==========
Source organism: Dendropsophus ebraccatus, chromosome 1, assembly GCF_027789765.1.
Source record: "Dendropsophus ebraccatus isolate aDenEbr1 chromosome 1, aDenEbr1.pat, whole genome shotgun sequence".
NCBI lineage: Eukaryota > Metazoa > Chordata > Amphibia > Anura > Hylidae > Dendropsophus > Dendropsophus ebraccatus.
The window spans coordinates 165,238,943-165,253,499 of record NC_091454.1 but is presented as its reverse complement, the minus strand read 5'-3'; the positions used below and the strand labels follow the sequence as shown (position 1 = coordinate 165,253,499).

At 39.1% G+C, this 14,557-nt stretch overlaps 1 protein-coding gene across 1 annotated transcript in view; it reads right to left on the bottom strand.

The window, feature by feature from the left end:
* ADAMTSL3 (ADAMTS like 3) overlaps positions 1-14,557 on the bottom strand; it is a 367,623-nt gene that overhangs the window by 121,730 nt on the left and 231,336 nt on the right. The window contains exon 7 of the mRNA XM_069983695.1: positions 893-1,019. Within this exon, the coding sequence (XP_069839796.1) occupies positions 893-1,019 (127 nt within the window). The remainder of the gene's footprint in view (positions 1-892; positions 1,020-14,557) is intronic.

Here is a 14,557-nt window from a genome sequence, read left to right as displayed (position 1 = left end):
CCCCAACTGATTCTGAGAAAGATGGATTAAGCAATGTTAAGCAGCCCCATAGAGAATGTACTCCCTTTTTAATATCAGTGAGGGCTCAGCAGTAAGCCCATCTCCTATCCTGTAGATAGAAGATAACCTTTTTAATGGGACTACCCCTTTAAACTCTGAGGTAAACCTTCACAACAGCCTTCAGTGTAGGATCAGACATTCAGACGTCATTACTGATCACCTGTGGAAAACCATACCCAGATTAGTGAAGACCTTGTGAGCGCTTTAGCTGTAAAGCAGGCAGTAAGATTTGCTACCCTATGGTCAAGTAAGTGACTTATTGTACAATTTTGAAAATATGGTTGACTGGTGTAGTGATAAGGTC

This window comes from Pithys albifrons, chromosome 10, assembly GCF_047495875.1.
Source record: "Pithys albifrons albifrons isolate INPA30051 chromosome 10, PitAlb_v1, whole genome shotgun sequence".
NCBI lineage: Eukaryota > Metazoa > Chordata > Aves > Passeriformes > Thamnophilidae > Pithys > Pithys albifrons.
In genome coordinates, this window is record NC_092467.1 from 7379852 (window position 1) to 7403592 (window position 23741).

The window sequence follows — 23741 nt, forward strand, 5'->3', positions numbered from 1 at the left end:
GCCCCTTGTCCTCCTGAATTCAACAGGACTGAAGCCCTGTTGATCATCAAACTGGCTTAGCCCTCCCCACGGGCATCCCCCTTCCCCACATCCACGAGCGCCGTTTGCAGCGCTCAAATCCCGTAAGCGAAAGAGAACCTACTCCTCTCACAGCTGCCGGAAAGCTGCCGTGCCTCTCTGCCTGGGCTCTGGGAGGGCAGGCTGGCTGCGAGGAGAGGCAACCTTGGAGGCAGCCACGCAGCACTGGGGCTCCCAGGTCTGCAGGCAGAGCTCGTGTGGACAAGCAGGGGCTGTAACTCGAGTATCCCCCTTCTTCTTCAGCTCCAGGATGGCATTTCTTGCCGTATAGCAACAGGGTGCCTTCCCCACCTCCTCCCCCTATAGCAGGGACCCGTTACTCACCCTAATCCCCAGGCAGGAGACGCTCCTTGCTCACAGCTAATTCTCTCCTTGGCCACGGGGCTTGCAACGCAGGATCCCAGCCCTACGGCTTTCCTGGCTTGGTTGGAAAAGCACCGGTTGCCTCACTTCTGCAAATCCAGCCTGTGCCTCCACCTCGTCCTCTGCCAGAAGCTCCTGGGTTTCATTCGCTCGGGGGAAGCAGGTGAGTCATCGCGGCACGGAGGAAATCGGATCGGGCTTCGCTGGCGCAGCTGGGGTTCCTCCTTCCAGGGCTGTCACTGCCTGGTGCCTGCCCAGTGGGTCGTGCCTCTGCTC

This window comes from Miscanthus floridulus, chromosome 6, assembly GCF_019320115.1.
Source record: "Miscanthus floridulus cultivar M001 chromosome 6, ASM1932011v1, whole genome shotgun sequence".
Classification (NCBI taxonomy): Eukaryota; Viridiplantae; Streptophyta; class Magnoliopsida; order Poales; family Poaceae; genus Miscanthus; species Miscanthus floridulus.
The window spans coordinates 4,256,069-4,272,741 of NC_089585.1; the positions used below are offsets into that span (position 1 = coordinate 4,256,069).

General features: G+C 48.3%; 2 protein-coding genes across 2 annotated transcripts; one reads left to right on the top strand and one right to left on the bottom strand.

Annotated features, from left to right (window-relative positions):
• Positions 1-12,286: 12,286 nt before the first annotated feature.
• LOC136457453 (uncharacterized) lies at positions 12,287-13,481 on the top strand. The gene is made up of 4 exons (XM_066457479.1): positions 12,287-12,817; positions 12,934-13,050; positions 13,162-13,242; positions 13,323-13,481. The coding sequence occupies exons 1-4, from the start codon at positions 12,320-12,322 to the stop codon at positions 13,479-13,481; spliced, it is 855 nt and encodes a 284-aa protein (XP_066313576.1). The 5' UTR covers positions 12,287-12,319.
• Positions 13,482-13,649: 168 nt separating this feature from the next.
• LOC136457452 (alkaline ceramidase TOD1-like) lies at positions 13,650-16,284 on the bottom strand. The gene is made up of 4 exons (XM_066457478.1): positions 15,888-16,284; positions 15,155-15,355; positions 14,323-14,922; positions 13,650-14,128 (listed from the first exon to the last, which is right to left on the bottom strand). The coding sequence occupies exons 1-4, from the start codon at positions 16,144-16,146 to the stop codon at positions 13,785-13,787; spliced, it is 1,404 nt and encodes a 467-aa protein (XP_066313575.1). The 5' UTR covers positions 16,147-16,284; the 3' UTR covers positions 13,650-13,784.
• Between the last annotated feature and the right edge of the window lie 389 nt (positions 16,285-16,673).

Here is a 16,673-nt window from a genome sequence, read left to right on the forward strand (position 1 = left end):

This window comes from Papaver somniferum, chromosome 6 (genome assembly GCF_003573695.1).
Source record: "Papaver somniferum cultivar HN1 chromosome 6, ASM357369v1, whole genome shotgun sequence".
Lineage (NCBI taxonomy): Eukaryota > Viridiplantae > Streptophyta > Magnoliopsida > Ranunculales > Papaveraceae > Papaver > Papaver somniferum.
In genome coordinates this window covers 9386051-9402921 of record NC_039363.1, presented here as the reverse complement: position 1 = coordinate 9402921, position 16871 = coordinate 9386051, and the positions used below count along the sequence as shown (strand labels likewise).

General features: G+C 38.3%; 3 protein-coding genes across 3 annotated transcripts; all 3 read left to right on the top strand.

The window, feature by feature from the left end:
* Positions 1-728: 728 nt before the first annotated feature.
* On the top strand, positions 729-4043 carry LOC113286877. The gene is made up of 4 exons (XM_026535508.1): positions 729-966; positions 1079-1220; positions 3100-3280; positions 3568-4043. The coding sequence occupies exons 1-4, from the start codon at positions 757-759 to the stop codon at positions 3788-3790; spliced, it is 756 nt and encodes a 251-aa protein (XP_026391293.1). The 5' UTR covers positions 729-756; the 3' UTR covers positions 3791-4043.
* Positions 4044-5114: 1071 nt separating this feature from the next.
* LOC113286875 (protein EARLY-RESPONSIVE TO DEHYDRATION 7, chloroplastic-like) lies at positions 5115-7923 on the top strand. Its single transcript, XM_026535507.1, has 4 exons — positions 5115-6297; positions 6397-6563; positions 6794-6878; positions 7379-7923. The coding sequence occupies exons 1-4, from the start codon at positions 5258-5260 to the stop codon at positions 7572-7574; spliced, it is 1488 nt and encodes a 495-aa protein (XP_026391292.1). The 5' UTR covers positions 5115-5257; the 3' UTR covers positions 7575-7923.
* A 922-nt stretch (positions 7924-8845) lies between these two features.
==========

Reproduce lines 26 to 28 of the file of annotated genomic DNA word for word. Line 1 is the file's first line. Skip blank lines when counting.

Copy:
• Between the last annotated feature and the right edge of the window lie 389 nt (positions 16,285-16,673).

Here is a 16,673-nt window from a genome sequence, read left to right on the forward strand (position 1 = left end):

This window comes from Papaver somniferum, chromosome 6 (genome assembly GCF_003573695.1).